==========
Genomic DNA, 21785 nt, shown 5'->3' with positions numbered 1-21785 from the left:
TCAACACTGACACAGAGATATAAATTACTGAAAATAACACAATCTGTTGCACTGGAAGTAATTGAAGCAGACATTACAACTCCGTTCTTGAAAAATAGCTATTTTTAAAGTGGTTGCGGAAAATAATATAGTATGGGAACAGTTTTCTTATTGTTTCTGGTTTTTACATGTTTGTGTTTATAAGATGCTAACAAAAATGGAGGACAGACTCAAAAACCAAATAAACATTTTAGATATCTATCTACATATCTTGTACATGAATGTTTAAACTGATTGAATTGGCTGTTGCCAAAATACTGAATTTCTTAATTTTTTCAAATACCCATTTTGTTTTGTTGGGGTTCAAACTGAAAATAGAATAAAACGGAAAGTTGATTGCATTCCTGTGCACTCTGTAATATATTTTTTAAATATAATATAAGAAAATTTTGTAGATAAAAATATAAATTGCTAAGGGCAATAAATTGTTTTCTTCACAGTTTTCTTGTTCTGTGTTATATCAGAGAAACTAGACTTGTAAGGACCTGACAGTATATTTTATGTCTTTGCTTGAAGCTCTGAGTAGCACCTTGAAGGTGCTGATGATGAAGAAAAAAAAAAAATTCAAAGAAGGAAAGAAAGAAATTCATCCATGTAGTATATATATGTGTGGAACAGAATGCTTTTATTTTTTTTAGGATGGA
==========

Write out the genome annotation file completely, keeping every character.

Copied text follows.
Genomic DNA, 21785 nt, shown 5'->3' with positions numbered 1-21785 from the left:
TCAACACTGACACAGAGATATAAATTACTGAAAATAACACAATCTGTTGCACTGGAAGTAATTGAAGCAGACATTACAACTCCGTTCTTGAAAAATAGCTATTTTTAAAGTGGTTGCGGAAAATAATATAGTATGGGAACAGTTTTCTTATTGTTTCTGGTTTTTACATGTTTGTGTTTATAAGATGCTAACAAAAATGGAGGACAGACTCAAAAACCAAATAAACATTTTAGATATCTATCTACATATCTTGTACATGAATGTTTAAACTGATTGAATTGGCTGTTGCCAAAATACTGAATTTCTTAATTTTTTCAAATACCCATTTTGTTTTGTTGGGGTTCAAACTGAAAATAGAATAAAACGGAAAGTTGATTGCATTCCTGTGCACTCTGTAATATATTTTTTAAATATAATATAAGAAAATTTTGTAGATAAAAATATAAATTGCTAAGGGCAATAAATTGTTTTCTTCACAGTTTTCTTGTTCTGTGTTATATCAGAGAAACTAGACTTGTAAGGACCTGACAGTATATTTTATGTCTTTGCTTGAAGCTCTGAGTAGCACCTTGAAGGTGCTGATGATGAAGAAAAAAAAAAAATTCAAAGAAGGAAAGAAAGAAATTCATCCATGTAGTATATATATGTGTGGAACAGAATGCTTTTATTTTTTTTAGGATGGA